Under the laws of every state in the United States, certain professions require practitioners to obtain a license issued pursuant to state licensing guidelines.
Accountants, attorneys, engineers and physicians, in particular, must satisfy stringent requirements and attain a satisfactory score on professional licensing exams that individual states have established to qualify professionals intending to practice, which vary widely from state to state, in addition to satisfying any necessary educational degree requirements as a prerequisite to register for any licensing exam.
Precisely because the applicable statutes and specific scoring requirements vary between states, there is no national minimum standard for licensure, and practitioners must generally acquire a license in every state one wishes to practice, with certain limited exceptions that allow practitioners licensed in other states to participate in projects, represent clients or treat patients in other states. Nevertheless, the actual licensing exams for Certified Public Accountants, Professional Engineers,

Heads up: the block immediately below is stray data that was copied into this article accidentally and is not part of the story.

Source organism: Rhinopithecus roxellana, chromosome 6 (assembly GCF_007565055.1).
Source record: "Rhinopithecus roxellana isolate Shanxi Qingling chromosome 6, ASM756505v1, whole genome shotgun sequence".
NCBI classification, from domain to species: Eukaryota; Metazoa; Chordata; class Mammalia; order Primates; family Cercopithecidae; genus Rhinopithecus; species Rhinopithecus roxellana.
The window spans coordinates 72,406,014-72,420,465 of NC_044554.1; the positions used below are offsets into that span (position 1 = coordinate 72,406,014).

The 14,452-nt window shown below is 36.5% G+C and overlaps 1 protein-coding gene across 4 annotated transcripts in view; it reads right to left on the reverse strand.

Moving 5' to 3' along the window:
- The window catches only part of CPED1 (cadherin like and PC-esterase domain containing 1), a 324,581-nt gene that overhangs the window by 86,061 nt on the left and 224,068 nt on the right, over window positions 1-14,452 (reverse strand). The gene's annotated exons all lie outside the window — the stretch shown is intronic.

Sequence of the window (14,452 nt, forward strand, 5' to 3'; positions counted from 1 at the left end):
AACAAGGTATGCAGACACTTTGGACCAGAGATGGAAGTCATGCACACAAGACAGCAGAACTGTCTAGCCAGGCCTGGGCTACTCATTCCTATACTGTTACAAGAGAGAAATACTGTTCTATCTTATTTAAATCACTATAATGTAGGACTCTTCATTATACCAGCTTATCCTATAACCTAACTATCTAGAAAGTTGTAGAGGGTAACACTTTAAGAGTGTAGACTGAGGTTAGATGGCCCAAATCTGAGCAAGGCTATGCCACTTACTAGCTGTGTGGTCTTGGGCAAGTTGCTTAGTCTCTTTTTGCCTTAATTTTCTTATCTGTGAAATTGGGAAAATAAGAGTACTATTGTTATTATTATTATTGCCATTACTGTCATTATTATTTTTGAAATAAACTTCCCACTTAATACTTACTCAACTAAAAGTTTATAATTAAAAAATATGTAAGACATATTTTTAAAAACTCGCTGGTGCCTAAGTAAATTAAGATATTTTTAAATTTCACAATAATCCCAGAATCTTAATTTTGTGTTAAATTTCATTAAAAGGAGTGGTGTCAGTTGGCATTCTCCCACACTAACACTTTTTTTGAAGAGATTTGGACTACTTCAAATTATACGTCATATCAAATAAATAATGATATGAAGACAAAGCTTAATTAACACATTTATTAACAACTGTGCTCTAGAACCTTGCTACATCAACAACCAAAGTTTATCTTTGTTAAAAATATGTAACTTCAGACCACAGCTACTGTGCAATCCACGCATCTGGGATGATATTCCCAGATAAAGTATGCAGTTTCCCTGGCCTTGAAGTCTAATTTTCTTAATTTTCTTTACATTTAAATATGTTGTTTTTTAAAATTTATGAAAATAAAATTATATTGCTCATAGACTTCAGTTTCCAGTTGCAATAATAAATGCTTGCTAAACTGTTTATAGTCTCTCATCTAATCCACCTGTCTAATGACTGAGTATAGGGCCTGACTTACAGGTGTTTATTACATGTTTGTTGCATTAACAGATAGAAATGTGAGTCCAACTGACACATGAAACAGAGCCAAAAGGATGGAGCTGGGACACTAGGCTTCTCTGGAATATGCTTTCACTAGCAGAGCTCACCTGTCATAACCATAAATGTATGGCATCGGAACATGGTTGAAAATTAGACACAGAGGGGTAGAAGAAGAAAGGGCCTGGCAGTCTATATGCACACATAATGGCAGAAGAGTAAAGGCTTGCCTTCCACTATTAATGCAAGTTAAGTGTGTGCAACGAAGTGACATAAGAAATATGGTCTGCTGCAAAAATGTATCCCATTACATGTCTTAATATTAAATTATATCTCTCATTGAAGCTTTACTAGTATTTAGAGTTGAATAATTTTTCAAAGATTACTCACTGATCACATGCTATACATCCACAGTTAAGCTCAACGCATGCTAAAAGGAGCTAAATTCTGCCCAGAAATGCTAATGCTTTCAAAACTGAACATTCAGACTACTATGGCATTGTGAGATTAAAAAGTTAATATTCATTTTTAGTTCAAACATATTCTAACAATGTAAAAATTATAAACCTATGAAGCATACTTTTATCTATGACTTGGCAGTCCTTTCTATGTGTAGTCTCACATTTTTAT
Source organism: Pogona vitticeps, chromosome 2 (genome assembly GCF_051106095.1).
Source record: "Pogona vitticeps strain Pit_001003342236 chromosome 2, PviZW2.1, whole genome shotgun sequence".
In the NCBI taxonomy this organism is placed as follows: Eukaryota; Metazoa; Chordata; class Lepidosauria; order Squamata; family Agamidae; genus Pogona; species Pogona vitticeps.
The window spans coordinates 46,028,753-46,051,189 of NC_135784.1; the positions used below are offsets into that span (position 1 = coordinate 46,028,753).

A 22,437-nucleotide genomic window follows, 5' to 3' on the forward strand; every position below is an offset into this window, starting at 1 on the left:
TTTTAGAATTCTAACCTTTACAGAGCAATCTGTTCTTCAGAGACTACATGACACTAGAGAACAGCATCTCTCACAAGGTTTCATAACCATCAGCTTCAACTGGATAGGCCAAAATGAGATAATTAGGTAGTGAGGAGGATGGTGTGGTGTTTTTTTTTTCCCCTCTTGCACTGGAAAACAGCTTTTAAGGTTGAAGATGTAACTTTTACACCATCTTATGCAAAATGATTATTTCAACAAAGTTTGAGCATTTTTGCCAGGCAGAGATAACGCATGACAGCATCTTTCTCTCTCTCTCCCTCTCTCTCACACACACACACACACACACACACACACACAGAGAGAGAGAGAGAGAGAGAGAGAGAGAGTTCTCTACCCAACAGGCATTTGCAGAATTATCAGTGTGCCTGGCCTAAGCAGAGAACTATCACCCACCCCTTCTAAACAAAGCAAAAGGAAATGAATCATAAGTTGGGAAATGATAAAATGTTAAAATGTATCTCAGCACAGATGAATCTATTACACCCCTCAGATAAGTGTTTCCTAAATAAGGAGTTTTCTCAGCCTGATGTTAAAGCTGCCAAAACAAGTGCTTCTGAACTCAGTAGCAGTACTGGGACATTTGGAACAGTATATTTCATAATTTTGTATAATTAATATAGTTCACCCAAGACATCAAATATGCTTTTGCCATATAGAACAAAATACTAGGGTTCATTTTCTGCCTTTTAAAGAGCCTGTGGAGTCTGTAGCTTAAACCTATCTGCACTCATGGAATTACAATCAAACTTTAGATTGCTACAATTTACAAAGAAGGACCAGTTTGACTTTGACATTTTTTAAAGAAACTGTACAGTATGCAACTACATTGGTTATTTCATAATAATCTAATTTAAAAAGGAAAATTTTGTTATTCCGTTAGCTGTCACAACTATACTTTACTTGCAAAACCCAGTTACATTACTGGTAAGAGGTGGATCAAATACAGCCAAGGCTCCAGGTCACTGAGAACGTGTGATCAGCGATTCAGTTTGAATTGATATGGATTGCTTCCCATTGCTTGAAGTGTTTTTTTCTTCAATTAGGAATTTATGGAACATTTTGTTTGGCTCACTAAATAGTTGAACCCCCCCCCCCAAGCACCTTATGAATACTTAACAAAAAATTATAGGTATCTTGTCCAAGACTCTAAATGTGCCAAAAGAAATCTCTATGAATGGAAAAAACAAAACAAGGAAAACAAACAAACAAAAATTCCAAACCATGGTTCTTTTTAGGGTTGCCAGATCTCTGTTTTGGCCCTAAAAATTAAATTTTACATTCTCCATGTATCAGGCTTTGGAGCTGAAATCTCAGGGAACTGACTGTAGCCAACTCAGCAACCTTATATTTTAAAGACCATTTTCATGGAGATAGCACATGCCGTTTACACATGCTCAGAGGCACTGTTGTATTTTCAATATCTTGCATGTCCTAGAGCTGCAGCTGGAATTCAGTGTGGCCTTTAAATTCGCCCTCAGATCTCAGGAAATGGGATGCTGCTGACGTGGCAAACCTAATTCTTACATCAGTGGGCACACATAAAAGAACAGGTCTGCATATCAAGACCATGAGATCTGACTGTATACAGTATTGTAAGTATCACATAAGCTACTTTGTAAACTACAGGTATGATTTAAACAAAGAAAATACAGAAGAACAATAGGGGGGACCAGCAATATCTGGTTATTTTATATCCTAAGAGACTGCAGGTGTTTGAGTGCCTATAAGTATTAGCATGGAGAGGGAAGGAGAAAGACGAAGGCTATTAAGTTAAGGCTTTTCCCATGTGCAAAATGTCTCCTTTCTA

Medical Doctors and Attorneys are standardized across the country.
Certified Public Accountant:
Prospective Certified Public Accountants must achieve a passing score on the Uniform Certified Public Accountant Exam administered by the Board of Examiners of the American Institute of Certified Public Accountants. The examination fee for the Uniform CPA Exam varies from state to state, but for illustrative purposes, New
York State charges a $125 Registration Fee and separate Examination Fees for the four individual sections of the exam as follows: Auditing and Attestation $134.50,
Business Environment and Concepts $100.50, Financial Accounting and Reporting
126.00 and Regulation $109.00 (NASBA).
Law School graduates must achieve a passing score on the bar exam administered by the Board of Bar Examiners of the particular state in which they wish to practice. State Boards of Bar Examiners vary widely in the subjects tested, with some states testing only the six "multi-state" subjects: Constitutional Law, Contracts,
Criminal Law, Evidence and Torts. Other states (New York and California, for example) test more than twenty different subjects including the specific laws of their respective jurisdictions. Many states also require candidates to pass the Multi-state